Closed for good

A familiar scene all across America on Christmas day. 2:00 PM. Photo: JH.
Thursday, December  27, 2012. Cold Nor’easter-like winds and cold rain blowing across Manhattan last night, howling outside my window. Snow all around to the north and the west. It’s that final week of the old year where you feel like everyone’s just waiting around for the final holiday which is now only four days away.

On this past Monday afternoon before Christmas Eve, Archivia, my favorite stop-by-and-browse (and buy) bookshop, closed for good.

Aside from the astronomical commercial rents on the Upper East Side which make it almost impossible for any small retailer to run in the black, Archivia was suffering the economic tortures of the publishing damned: Amazon. This has been further exacerbated by the appearance of the Kindle. Perhaps printed books on paper will become entirely obsolete (and therefore valuable collectors’ items).
One of the signs in the window at Archivia.
I could mourn those facts because personally I love bookstores and I love books, not only to read but simply as objects in my home. But such is the progress, if that is the correct word, of the technological age. Where it is presumed there are infinite planetary and inter-planetary power sources to keep our machines running so that we can read, learn, communicate and progress. Infinitely.

Cynthia Conigliaro,
who founded Archivia, had a good business and a good location (hence the big rent). However, in the book business, she could not obtain the discounts or the advertising help from publishers that she needed to keep her product moving in the volume that could meet her daily business expenses. And then there was and is Amazon.

A couple of Christmases ago, one of her wealthier clients wanted to buy 50 copies of one particular coffee table book as gifts for friends. Except: she wanted a discount. Cynthia figured out that she could give the customer a 5% discount which would cover everything but leave not a penny of profit.
In Better Days down at Archivia (The Hawks-Ledermans in front of the Archivia window which Kitty designed).
The customer reneged. I’m sorry, the customer replied, but I’ll have to go to Amazon. Which she did. Saving herself at least $1500. Fifteen hundred smackers. Which could go to (a small quantity of the fueling of her private jet, or assist the monthly utility bill on one of her several houses, or the social security tax on her various household staffs, or help with the insurance on her multi-million dollar art collection). After all, she was only being practical, and she was/is not alone in her fiscal choice.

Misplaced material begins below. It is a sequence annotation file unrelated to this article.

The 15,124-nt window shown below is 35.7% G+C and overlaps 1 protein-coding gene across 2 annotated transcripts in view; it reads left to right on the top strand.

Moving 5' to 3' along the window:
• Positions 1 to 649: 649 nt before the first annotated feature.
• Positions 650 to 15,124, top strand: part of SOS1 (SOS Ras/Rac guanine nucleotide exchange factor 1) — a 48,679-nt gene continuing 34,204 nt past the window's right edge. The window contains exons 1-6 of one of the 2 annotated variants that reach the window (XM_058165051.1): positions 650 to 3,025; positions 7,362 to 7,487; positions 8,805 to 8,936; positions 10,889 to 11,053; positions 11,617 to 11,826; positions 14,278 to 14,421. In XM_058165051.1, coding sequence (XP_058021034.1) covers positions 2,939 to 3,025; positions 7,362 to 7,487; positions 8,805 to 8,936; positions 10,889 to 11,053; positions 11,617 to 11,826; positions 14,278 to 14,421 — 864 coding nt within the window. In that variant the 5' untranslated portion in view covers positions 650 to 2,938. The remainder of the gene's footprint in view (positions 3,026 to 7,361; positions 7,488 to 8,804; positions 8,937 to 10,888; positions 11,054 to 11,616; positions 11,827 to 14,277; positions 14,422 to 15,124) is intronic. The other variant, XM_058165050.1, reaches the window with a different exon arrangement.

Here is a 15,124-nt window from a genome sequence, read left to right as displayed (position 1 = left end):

One of the ironies of our “expanding” consumer society is that in its expansion, via the web, it is subsuming the elements of community as we’ve known it for the past several thousand years – that is, those places where you see other human beings, neighbors maybe, friends, strangers. Up until these “modern” times, we humans have flourished to this point in communities with social contact and presence.
Much of this is disappearing in the name of “convenience.” Convenience seems to be the father of our modern social dilemma: faulted communication, lack of community and extinction of what in the past few generations has been called Manners but is fundamentally Courtesy, the glue that keeps us together as a society.

People often ask me these days how “society” has changed since I started down this path about twenty years ago. Because it has changed and everybody knows it. We’ve wandered away from each other, placing our spiritual necessities on machines – with power sources that are infinite. Or conveniently presumed to be so.

Meanwhile outside my windows, with a power source that is indeed infinite, Mother Nature is howling, blowing the last of the leaves from the trees along the side streets of the city, washing the sidewalks and the roadways and getting us ready for the new day dawning in just a few hours.
Amsterdam Avenue, 5 PM.
Meanwhile the little ones out there in this town, some of them at least, were down at Doubles – the private club in the Sherry-Netherland – last week for their annual “Santa” party, with an appearance of the jolly old fellow himself, giving a lot of his fans the opportunity for a photo with him. There was also face painting with Daisy Doodle – what ... you don’t know Daisy Doodle? Then there was dancing too with DJ Matt for the younger set – in a world where age is “relative.”

Among the families partaking of this very exciting day (all captured by Cutty McGill) were Eleanora Kennedy and Anna Safir, Jessie Araskog and Kathy Thomas, Mai Harrison, Emily O'Sullivan, Adrienne Silver, Bonnie Strauss, Karen Cohen, Kristin Thompson, Sasha Leviant, Nick Acquavella, Alatia Bradley-Bach, Blair Husain, Michelle Smith, Doug Steinbrecht, Wandy Hoh, Margot and Randy Takian and the list goes on and on ... or rather, went on and on until Santa had to leave and prepare for bigger moments that lay ahead on the morning of December 25th. Ho Ho Ho, to all!
 

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